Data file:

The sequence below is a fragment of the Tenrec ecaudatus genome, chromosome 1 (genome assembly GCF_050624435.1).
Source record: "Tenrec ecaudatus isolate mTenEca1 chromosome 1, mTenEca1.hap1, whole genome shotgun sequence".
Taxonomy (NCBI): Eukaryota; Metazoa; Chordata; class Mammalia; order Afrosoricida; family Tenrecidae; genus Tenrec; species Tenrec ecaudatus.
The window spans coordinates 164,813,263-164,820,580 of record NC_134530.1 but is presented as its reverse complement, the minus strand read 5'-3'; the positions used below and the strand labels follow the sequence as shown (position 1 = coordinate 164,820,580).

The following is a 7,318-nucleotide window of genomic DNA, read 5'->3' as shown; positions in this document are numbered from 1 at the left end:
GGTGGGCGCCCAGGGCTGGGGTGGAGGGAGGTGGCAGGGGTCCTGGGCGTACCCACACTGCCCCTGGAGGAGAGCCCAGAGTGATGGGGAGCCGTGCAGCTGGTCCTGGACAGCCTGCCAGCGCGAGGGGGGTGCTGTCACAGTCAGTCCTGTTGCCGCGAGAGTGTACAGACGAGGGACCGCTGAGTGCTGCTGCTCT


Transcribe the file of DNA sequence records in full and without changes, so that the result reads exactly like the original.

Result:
The sequence below is a fragment of the Tenrec ecaudatus genome, chromosome 1 (genome assembly GCF_050624435.1).
Source record: "Tenrec ecaudatus isolate mTenEca1 chromosome 1, mTenEca1.hap1, whole genome shotgun sequence".
Taxonomy (NCBI): Eukaryota; Metazoa; Chordata; class Mammalia; order Afrosoricida; family Tenrecidae; genus Tenrec; species Tenrec ecaudatus.
The window spans coordinates 164,813,263-164,820,580 of record NC_134530.1 but is presented as its reverse complement, the minus strand read 5'-3'; the positions used below and the strand labels follow the sequence as shown (position 1 = coordinate 164,820,580).

The following is a 7,318-nucleotide window of genomic DNA, read 5'->3' as shown; positions in this document are numbered from 1 at the left end:
GGTGGGCGCCCAGGGCTGGGGTGGAGGGAGGTGGCAGGGGTCCTGGGCGTACCCACACTGCCCCTGGAGGAGAGCCCAGAGTGATGGGGAGCCGTGCAGCTGGTCCTGGACAGCCTGCCAGCGCGAGGGGGGTGCTGTCACAGTCAGTCCTGTTGCCGCGAGAGTGTACAGACGAGGGACCGCTGAGTGCTGCTGCTCT